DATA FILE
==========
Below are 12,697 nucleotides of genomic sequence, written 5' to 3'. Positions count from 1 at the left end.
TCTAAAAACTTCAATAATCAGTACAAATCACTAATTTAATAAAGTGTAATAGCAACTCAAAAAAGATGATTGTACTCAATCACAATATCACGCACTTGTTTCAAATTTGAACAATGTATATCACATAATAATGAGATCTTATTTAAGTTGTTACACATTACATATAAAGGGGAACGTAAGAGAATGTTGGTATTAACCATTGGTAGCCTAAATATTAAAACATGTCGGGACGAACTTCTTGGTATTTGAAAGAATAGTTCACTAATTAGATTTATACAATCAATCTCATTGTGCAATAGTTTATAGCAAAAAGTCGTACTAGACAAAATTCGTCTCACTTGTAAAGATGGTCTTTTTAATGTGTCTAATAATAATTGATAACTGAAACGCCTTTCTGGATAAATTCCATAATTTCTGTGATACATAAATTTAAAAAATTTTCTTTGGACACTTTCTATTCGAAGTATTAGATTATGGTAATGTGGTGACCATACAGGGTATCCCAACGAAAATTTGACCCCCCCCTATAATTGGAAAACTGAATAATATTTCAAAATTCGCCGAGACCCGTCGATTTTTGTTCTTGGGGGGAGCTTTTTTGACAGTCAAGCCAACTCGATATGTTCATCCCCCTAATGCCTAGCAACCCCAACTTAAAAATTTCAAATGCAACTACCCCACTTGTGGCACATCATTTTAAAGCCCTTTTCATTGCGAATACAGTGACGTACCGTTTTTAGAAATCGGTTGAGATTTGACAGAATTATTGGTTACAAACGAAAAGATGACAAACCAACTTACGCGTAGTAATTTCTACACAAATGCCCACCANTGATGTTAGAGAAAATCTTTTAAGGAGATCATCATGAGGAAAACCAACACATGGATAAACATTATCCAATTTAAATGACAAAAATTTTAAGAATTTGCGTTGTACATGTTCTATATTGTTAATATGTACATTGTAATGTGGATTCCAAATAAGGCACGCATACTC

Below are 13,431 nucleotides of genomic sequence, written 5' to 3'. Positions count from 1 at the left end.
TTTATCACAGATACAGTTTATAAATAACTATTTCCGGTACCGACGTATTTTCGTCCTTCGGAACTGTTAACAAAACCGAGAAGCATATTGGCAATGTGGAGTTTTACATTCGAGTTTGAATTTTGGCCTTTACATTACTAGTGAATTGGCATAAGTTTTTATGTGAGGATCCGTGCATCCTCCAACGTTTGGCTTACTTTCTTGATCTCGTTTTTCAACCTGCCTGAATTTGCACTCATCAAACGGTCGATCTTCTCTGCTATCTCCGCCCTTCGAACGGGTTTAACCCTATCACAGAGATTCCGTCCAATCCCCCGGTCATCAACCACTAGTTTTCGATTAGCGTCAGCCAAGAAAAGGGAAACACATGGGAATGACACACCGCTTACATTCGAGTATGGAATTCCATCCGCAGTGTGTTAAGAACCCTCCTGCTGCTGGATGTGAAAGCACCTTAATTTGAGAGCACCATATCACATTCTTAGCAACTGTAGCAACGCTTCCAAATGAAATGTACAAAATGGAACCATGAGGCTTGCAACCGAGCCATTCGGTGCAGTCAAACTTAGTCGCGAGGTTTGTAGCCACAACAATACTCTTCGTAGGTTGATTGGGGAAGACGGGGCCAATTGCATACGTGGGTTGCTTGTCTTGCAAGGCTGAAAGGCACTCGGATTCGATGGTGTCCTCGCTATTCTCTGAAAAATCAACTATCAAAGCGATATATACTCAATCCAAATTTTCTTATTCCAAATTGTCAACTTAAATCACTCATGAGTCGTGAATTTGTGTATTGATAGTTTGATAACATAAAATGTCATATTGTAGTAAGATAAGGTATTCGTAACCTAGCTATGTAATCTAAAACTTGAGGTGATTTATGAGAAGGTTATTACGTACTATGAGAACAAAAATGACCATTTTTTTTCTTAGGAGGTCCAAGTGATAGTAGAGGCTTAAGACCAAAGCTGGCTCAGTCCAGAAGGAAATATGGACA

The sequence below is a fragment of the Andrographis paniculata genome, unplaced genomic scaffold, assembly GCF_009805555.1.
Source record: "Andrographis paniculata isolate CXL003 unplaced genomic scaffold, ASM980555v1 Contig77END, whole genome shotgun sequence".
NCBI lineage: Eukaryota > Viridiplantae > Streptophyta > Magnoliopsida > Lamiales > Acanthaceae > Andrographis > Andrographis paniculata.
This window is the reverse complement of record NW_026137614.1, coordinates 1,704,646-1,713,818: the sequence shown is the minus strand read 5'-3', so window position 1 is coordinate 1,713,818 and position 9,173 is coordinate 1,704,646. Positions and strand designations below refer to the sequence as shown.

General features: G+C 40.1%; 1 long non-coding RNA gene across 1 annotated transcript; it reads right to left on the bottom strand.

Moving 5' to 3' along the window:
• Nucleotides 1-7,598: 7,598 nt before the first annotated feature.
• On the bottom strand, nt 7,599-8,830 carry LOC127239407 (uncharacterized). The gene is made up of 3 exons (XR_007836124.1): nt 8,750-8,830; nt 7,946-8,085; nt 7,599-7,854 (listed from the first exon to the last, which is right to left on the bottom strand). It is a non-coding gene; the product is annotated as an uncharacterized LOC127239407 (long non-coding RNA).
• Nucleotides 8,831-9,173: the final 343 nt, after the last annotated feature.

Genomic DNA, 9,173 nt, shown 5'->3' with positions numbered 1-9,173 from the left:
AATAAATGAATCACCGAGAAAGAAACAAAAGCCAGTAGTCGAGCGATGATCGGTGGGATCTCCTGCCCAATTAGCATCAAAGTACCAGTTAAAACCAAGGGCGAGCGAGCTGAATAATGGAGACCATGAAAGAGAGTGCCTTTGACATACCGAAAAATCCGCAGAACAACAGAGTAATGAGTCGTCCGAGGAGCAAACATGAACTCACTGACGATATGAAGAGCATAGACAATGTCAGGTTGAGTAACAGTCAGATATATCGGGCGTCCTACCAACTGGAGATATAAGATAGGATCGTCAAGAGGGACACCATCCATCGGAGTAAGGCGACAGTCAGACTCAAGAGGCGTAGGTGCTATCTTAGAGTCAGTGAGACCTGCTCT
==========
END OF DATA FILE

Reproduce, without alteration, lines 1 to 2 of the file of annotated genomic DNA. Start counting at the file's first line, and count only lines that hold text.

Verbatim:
Below are 12,697 nucleotides of genomic sequence, written 5' to 3'. Positions count from 1 at the left end.
TCTAAAAACTTCAATAATCAGTACAAATCACTAATTTAATAAAGTGTAATAGCAACTCAAAAAAGATGATTGTACTCAATCACAATATCACGCACTTGTTTCAAATTTGAACAATGTATATCACATAATAATGAGATCTTATTTAAGTTGTTACACATTACATATAAAGGGGAACGTAAGAGAATGTTGGTATTAACCATTGGTAGCCTAAATATTAAAACATGTCGGGACGAACTTCTTGGTATTTGAAAGAATAGTTCACTAATTAGATTTATACAATCAATCTCATTGTGCAATAGTTTATAGCAAAAAGTCGTACTAGACAAAATTCGTCTCACTTGTAAAGATGGTCTTTTTAATGTGTCTAATAATAATTGATAACTGAAACGCCTTTCTGGATAAATTCCATAATTTCTGTGATACATAAATTTAAAAAATTTTCTTTGGACACTTTCTATTCGAAGTATTAGATTATGGTAATGTGGTGACCATACAGGGTATCCCAACGAAAATTTGACCCCCCCCTATAATTGGAAAACTGAATAATATTTCAAAATTCGCCGAGACCCGTCGATTTTTGTTCTTGGGGGGAGCTTTTTTGACAGTCAAGCCAACTCGATATGTTCATCCCCCTAATGCCTAGCAACCCCAACTTAAAAATTTCAAATGCAACTACCCCACTTGTGGCACATCATTTTAAAGCCCTTTTCATTGCGAATACAGTGACGTACCGTTTTTAGAAATCGGTTGAGATTTGACAGAATTATTGGTTACAAACGAAAAGATGACAAACCAACTTACGCGTAGTAATTTCTACACAAATGCCCACCANTGATGTTAGAGAAAATCTTTTAAGGAGATCATCATGAGGAAAACCAACACATGGATAAACATTATCCAATTTAAATGACAAAAATTTTAAGAATTTGCGTTGTACATGTTCTATATTGTTAATATGTACATTGTAATGTGGATTCCAAATAAGGCACGCATACTC